As Dr. Bacon writes in her book, "The war on obesity has taken its toll. Extensive 'collateral damage' has resulted: Food and body preoccupation, self-hatred, eating disorders, discrimination, poor health, etc. Few of us are at peace with our bodies, whether because we're fat or because we fear becoming fat." Yup: Poor health as a result of obsessing over our weight.
So if we're not supposed to pay attention to our weight, what are we meant to focus on?
Great question. The first step is taking stock of how you actually feel in your body. Do you have ample energy to pursue the things you love and show up for your responsibilities? Are you sleeping well? How's your digestion (which can also be impacted by stress)? Do you feel anxious and jittery, or generally calm and well? Sitting quietly with yourself will help you figure out the answers. If it seems like you have some work to do, consider seeking a dietitian or practitioner trained in the HAES standards (here's an easy way to search for one!).
An increasing number of medical practitioners are also taking a cue from the research of Carolyn Hodges Chaffee and Annika Kahm, who wrote the mind-blowing book Measuring Health from the Inside. Through their research, they have found our metabolic process and rate to be a much more reliable indicator of health—in other words, how efficiently and productively your body is at turning food into energy for all of its functions.
Over email, Hodges Chaffee explained further: "BMI is probably the most damaging message a physician can convey to an individual. I prefer to call it 'Bad Medical Indicator.' It is supposed to provide a reliable indicator of an individual's fatness. It does not take into account the individual's bone density, muscle mass, body composition, ethnicity and sex. Athletes that are fit and healthy are often in the overweight to obese category." So if the labyrinth of metrics used to calculate BMI isn't a good indicator of health, how can stepping on a home bathroom scale be helpful?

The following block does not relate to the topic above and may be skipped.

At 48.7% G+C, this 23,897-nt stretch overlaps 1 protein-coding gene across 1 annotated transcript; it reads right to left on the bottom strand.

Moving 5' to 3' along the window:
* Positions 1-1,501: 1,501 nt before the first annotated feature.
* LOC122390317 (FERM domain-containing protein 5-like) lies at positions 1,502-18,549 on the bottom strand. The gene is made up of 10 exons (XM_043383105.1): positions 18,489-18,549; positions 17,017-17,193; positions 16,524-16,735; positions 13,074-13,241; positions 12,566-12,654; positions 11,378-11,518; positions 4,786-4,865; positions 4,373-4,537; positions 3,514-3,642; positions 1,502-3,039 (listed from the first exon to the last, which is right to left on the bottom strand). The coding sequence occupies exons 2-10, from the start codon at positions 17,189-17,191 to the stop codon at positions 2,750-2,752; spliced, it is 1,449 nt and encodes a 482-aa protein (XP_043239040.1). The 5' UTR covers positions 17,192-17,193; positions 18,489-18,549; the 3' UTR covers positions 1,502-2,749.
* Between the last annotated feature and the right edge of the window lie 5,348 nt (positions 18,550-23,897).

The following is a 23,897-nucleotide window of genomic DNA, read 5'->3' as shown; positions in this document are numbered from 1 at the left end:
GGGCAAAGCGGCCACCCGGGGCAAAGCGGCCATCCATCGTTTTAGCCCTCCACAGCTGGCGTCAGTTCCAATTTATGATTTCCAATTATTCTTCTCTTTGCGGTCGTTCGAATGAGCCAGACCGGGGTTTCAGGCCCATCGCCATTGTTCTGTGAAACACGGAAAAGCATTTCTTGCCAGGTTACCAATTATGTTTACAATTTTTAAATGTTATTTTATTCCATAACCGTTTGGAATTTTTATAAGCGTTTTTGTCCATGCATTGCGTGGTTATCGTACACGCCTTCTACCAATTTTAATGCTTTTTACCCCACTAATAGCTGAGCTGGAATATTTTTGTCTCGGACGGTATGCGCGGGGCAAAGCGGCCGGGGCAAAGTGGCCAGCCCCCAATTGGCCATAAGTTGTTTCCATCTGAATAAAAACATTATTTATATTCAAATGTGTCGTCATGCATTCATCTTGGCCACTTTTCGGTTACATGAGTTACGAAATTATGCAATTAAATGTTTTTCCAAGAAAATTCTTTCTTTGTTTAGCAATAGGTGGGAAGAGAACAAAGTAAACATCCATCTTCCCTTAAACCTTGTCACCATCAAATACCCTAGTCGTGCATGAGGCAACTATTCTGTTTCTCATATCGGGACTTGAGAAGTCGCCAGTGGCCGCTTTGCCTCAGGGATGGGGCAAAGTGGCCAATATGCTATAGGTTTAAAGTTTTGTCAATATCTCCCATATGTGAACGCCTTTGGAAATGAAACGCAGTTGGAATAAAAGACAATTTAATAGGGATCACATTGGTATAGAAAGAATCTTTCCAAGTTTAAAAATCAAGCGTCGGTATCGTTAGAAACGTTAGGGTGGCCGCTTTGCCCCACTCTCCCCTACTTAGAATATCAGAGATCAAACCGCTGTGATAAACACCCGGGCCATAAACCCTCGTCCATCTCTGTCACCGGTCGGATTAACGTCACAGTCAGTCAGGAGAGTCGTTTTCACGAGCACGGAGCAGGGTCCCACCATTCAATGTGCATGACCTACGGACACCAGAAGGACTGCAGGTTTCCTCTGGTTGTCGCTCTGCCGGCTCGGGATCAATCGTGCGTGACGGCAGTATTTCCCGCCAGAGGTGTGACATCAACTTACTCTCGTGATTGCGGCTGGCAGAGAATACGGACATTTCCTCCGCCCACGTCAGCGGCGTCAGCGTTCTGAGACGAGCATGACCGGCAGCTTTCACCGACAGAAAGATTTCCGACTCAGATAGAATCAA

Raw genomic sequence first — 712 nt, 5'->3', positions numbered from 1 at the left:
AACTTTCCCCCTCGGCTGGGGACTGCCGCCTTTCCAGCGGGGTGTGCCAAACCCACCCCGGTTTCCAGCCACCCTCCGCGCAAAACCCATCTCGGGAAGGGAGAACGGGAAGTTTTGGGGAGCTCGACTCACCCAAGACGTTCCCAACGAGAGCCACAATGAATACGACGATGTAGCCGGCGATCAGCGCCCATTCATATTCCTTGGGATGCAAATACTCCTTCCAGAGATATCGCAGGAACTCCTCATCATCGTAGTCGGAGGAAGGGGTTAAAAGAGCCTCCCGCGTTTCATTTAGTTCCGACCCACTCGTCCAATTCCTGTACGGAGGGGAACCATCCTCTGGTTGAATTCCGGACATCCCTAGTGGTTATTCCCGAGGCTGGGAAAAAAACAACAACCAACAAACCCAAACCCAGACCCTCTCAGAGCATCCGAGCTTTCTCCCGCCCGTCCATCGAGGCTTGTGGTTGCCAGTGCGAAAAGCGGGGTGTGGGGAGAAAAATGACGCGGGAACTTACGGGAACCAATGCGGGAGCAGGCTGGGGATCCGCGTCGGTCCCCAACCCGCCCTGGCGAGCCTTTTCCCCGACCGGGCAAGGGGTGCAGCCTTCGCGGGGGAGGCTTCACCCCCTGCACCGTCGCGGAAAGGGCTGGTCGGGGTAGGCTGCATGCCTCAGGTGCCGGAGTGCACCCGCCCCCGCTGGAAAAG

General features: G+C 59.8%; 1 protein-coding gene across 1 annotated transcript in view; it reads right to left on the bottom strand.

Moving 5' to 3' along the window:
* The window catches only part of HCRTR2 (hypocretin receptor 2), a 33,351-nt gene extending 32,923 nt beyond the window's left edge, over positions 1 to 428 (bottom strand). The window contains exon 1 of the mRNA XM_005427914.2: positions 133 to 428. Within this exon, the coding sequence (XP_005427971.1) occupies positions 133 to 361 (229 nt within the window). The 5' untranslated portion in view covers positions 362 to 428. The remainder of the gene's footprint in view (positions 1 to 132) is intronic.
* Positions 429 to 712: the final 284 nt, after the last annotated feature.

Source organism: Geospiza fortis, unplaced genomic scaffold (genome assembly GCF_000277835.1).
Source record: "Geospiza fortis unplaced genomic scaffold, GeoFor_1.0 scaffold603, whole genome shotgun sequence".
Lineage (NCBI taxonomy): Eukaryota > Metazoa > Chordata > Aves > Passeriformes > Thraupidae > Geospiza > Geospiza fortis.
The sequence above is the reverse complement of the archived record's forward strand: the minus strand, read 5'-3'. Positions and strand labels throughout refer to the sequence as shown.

It's Normal to Be Afraid of Being "Fat"—but You Don't Have to Be
So if we know that body weight and/or size doesn't result in better health, why weigh ourselves or obsess over the number? For a lot of folks, it's because we worry that others won't find us attractive unless our bodies look a certain way. And you know what? That's a real fear. Society vilifies people in fat bodies. Remember that "war on obesity"? Let that sink in for a moment: As body justice educator Melissa Fabello pointed out in the course material for a digital course about body positivity, that language implies war on people in fat bodies. Wow.
I get it. Nobody wants to be an outcast, unloved, hated or made fun of.
Thankfully, we're making room for important leaders in the body acceptance and body justice movement. Pioneers like Virgie Tovar, author of the book You Have the Right to Remain Fat and the "Lose Hate Not Weight" movement, and Sonya Renee Taylor, activist and author of The Body Is Not an Apology are standing up for the rights of people who live in marginalized and oppressed bodies.
The tide is shifting slowly, but it truly is shifting. We are now recognizing that beauty, health and attraction are not so narrowly defined.
So How Do You Ditch the Scale—and Retrain Your Brain?